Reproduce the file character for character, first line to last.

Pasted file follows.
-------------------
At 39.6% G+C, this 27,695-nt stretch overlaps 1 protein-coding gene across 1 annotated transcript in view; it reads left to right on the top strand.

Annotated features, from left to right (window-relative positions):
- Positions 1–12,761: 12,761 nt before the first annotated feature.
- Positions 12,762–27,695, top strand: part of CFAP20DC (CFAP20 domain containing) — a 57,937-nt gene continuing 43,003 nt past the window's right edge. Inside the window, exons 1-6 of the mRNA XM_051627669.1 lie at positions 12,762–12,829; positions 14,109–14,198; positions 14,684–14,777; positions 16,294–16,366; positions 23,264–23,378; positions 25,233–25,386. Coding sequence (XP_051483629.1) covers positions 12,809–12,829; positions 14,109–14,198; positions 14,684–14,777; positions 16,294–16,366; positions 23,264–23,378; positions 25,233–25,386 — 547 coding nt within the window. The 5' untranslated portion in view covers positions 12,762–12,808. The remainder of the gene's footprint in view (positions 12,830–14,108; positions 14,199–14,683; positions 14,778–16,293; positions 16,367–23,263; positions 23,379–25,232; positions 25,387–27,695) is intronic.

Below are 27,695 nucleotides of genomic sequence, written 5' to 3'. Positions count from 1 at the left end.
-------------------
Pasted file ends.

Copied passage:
At 39.6% G+C, this 27,695-nt stretch overlaps 1 protein-coding gene across 1 annotated transcript in view; it reads left to right on the top strand.

Annotated features, from left to right (window-relative positions):
- Positions 1–12,761: 12,761 nt before the first annotated feature.
- Positions 12,762–27,695, top strand: part of CFAP20DC (CFAP20 domain containing) — a 57,937-nt gene continuing 43,003 nt past the window's right edge. Inside the window, exons 1-6 of the mRNA XM_051627669.1 lie at positions 12,762–12,829; positions 14,109–14,198; positions 14,684–14,777; positions 16,294–16,366; positions 23,264–23,378; positions 25,233–25,386. Coding sequence (XP_051483629.1) covers positions 12,809–12,829; positions 14,109–14,198; positions 14,684–14,777; positions 16,294–16,366; positions 23,264–23,378; positions 25,233–25,386 — 547 coding nt within the window. The 5' untranslated portion in view covers positions 12,762–12,808. The remainder of the gene's footprint in view (positions 12,830–14,108; positions 14,199–14,683; positions 14,778–16,293; positions 16,367–23,263; positions 23,379–25,232; positions 25,387–27,695) is intronic.

Below are 27,695 nucleotides of genomic sequence, written 5' to 3'. Positions count from 1 at the left end.